I Remember Making My Own Shuttlecocks
Qiao-Hong Su from Singapore
Drawing by Qiau-Hong Sun
Because I liked to play this kind of game very much, the shuttlecock became my good friend who always accompanied me in the long winter.
In my memory, playing the shuttlecock game was one of my favorite things during my childhood. The shuttlecocks I played were not used for playing badminton game; they were just used for playing by themselves.
My hometown is in northeast China where the winter is very long—almost five to six months. Playing the shuttlecock outside was the main game in the winter. Because I liked to play this kind of game very much, the shuttlecock became my good friend who always accompanied me in the long winter.
How the game was played
Actually, this game was very simple. In a word, it just was played by a person who kicked the shuttlecock with his or her foot (right foot or left foot) and kept it from dropping down on the ground as long as possible. Depending on different interests, the player could kick the shuttlecock with different parts of his or her foot (of course, the player wore shoes—very common shoes). Sometimes we were divided into two teams, and each team had one, two, or more persons. Then we had a match to see which team could keep playing for a long time (usually we counted the number of the kicks). The team that could keep playing much longer would win.
How I made the shuttlecocks
It was easy to make them by hand. At that time, I really didn’t know where I could buy a shuttlecock. Therefore, I always made them by hand and by myself (I didn’t realize that they might be a kind of folk art, so I threw all of them away when I left the primary school). I used chicken feathers to make the shuttlecock. Particularly, I preferred to use cock feathers because of their colors. Sometimes, I also used some thread, which was made of hemp, flax, or some similar things to make the shuttlecock, if I didn’t find chicken feathers.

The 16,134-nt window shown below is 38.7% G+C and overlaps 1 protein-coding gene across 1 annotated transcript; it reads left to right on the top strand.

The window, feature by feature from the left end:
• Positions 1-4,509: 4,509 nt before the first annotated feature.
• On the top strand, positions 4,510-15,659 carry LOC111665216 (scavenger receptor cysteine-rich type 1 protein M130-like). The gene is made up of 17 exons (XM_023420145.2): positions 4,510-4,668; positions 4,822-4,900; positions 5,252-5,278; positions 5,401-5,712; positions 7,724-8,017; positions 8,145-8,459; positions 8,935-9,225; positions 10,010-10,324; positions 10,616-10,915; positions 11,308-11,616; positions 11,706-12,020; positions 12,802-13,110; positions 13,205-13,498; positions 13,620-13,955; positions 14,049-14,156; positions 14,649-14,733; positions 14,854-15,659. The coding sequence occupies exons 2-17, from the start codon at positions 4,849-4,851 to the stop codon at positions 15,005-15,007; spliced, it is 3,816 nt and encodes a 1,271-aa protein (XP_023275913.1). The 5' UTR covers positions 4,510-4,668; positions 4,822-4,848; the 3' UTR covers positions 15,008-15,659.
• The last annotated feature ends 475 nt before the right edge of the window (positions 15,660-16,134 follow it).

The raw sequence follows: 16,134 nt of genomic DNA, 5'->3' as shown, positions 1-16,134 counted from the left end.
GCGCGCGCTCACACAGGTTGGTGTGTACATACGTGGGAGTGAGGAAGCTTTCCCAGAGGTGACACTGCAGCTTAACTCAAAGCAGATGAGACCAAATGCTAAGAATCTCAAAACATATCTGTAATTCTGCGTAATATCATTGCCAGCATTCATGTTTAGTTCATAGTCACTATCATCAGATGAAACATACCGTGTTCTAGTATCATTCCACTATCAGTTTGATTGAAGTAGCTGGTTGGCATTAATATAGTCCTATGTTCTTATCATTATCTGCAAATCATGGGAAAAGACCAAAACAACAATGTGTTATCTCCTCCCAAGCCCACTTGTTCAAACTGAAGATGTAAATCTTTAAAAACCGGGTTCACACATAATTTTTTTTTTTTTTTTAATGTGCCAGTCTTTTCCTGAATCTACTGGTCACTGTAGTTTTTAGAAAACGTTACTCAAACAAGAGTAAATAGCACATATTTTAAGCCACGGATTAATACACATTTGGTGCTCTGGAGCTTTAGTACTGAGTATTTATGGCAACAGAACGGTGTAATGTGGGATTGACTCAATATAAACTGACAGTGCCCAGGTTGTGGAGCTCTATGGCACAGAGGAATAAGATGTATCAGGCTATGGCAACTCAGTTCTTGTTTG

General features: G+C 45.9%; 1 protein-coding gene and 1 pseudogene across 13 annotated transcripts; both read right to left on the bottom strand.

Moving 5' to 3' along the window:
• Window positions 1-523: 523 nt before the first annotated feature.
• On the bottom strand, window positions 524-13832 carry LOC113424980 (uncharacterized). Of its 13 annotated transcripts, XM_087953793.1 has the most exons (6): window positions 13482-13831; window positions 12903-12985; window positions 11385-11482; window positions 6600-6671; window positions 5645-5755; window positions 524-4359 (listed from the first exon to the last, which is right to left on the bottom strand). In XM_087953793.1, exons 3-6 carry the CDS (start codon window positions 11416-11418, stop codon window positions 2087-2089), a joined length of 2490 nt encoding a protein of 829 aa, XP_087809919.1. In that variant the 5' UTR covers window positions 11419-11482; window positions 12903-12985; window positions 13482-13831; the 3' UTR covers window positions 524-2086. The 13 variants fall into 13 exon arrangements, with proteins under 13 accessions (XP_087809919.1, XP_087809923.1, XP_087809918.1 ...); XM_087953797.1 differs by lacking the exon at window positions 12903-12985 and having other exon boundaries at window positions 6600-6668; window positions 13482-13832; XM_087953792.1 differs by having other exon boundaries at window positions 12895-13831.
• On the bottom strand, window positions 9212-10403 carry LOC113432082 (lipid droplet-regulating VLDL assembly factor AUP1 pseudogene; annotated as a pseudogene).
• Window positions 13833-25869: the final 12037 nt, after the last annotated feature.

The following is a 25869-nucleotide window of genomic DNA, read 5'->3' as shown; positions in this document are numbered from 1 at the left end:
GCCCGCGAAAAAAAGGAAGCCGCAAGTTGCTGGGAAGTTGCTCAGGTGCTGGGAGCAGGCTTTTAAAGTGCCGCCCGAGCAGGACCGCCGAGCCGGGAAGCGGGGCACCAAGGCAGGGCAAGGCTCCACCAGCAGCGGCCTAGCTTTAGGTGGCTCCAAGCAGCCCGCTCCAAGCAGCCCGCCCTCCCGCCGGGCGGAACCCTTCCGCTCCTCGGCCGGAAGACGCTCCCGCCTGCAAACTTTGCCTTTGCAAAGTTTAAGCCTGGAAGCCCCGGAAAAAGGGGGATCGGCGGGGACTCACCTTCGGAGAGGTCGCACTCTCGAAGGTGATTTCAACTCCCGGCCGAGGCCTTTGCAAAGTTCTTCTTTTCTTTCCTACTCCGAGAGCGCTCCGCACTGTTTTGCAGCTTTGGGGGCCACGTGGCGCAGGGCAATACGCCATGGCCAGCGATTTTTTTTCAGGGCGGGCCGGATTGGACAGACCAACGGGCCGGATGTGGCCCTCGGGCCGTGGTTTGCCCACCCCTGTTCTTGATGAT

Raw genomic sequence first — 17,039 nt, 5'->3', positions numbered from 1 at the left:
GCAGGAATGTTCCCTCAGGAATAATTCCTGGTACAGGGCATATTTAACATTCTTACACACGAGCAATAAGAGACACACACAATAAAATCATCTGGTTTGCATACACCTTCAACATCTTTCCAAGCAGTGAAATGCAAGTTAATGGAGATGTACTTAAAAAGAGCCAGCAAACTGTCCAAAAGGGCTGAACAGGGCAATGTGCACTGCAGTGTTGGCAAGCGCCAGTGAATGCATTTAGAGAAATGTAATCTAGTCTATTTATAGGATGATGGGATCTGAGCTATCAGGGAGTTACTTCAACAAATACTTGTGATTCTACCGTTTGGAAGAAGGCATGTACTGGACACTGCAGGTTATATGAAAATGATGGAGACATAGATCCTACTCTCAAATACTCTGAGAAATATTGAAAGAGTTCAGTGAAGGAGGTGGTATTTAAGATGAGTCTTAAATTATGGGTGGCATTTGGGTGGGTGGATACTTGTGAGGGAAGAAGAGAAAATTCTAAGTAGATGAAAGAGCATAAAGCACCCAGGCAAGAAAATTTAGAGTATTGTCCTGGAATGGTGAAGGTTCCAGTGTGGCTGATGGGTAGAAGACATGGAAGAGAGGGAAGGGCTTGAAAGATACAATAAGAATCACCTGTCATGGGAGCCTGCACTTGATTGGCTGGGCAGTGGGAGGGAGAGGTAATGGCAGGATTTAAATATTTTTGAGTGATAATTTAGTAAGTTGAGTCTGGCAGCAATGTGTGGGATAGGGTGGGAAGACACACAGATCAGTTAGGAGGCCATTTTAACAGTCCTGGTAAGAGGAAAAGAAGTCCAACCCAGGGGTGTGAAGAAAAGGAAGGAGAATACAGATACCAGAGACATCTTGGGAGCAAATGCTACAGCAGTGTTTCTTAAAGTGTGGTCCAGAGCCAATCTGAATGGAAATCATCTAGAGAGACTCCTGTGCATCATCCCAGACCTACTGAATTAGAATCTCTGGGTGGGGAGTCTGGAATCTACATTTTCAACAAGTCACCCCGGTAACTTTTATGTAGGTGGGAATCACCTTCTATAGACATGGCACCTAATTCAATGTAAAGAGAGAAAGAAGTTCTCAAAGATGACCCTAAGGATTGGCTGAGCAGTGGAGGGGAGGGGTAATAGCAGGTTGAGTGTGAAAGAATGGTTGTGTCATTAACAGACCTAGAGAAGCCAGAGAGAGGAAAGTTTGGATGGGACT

For the small metal base, I usually chose two or three ancient Chinese coins with a hole in the middle. I just put the chicken feathers into the hole of the base, and then tied them together very well with thread. This, a simple shuttlecock was ready. That was very easy, wasn’t it?
A Russian version from Street Use
Badminton Shuttlecock. Made from Plastic bottle, cloth, elastic band– Gennadii Konychev, Ryazan region, 2000
I took a plastic bottle and cut out something looking more or less like a shuttlecock. These stabilisers are supposed to be the feathers. And to soften the impact I covered the end with soft pieces of material and an elastic band.